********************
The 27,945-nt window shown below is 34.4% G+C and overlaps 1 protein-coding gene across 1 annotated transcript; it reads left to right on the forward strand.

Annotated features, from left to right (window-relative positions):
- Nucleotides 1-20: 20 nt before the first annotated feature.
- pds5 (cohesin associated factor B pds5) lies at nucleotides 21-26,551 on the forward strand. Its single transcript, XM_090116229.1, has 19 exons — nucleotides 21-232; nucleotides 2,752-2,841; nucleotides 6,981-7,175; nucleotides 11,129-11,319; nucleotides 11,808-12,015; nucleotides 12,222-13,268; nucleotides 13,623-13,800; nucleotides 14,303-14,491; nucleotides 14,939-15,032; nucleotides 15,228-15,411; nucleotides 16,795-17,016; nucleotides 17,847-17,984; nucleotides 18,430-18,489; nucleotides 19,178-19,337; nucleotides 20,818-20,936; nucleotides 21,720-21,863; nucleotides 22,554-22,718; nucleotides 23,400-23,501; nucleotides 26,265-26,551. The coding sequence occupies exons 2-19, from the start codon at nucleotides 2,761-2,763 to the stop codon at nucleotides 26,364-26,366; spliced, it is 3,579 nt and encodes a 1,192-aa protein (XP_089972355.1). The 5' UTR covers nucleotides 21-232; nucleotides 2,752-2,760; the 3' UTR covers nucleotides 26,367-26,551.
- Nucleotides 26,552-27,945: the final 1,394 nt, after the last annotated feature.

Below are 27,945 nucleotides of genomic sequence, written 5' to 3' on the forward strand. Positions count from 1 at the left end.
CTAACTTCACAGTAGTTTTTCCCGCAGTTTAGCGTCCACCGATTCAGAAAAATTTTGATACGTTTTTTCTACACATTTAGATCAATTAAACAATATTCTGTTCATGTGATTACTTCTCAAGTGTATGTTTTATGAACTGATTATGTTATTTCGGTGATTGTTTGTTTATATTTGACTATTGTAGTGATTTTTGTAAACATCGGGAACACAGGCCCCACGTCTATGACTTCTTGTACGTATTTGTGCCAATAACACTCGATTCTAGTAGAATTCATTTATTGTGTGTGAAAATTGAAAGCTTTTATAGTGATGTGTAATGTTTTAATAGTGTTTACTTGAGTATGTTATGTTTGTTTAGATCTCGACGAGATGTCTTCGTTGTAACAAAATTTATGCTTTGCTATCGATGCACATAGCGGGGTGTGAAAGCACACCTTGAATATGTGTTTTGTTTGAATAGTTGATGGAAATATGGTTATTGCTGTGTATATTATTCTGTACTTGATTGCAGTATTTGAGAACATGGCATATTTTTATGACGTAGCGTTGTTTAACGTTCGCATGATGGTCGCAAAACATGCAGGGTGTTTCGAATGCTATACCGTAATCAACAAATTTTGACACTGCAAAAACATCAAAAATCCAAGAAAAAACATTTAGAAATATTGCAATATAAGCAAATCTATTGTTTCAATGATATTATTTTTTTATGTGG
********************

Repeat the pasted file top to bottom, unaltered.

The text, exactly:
The 27,945-nt window shown below is 34.4% G+C and overlaps 1 protein-coding gene across 1 annotated transcript; it reads left to right on the forward strand.

Annotated features, from left to right (window-relative positions):
- Nucleotides 1-20: 20 nt before the first annotated feature.
- pds5 (cohesin associated factor B pds5) lies at nucleotides 21-26,551 on the forward strand. Its single transcript, XM_090116229.1, has 19 exons — nucleotides 21-232; nucleotides 2,752-2,841; nucleotides 6,981-7,175; nucleotides 11,129-11,319; nucleotides 11,808-12,015; nucleotides 12,222-13,268; nucleotides 13,623-13,800; nucleotides 14,303-14,491; nucleotides 14,939-15,032; nucleotides 15,228-15,411; nucleotides 16,795-17,016; nucleotides 17,847-17,984; nucleotides 18,430-18,489; nucleotides 19,178-19,337; nucleotides 20,818-20,936; nucleotides 21,720-21,863; nucleotides 22,554-22,718; nucleotides 23,400-23,501; nucleotides 26,265-26,551. The coding sequence occupies exons 2-19, from the start codon at nucleotides 2,761-2,763 to the stop codon at nucleotides 26,364-26,366; spliced, it is 3,579 nt and encodes a 1,192-aa protein (XP_089972355.1). The 5' UTR covers nucleotides 21-232; nucleotides 2,752-2,760; the 3' UTR covers nucleotides 26,367-26,551.
- Nucleotides 26,552-27,945: the final 1,394 nt, after the last annotated feature.

Below are 27,945 nucleotides of genomic sequence, written 5' to 3' on the forward strand. Positions count from 1 at the left end.
CTAACTTCACAGTAGTTTTTCCCGCAGTTTAGCGTCCACCGATTCAGAAAAATTTTGATACGTTTTTTCTACACATTTAGATCAATTAAACAATATTCTGTTCATGTGATTACTTCTCAAGTGTATGTTTTATGAACTGATTATGTTATTTCGGTGATTGTTTGTTTATATTTGACTATTGTAGTGATTTTTGTAAACATCGGGAACACAGGCCCCACGTCTATGACTTCTTGTACGTATTTGTGCCAATAACACTCGATTCTAGTAGAATTCATTTATTGTGTGTGAAAATTGAAAGCTTTTATAGTGATGTGTAATGTTTTAATAGTGTTTACTTGAGTATGTTATGTTTGTTTAGATCTCGACGAGATGTCTTCGTTGTAACAAAATTTATGCTTTGCTATCGATGCACATAGCGGGGTGTGAAAGCACACCTTGAATATGTGTTTTGTTTGAATAGTTGATGGAAATATGGTTATTGCTGTGTATATTATTCTGTACTTGATTGCAGTATTTGAGAACATGGCATATTTTTATGACGTAGCGTTGTTTAACGTTCGCATGATGGTCGCAAAACATGCAGGGTGTTTCGAATGCTATACCGTAATCAACAAATTTTGACACTGCAAAAACATCAAAAATCCAAGAAAAAACATTTAGAAATATTGCAATATAAGCAAATCTATTGTTTCAATGATATTATTTTTTTATGTGG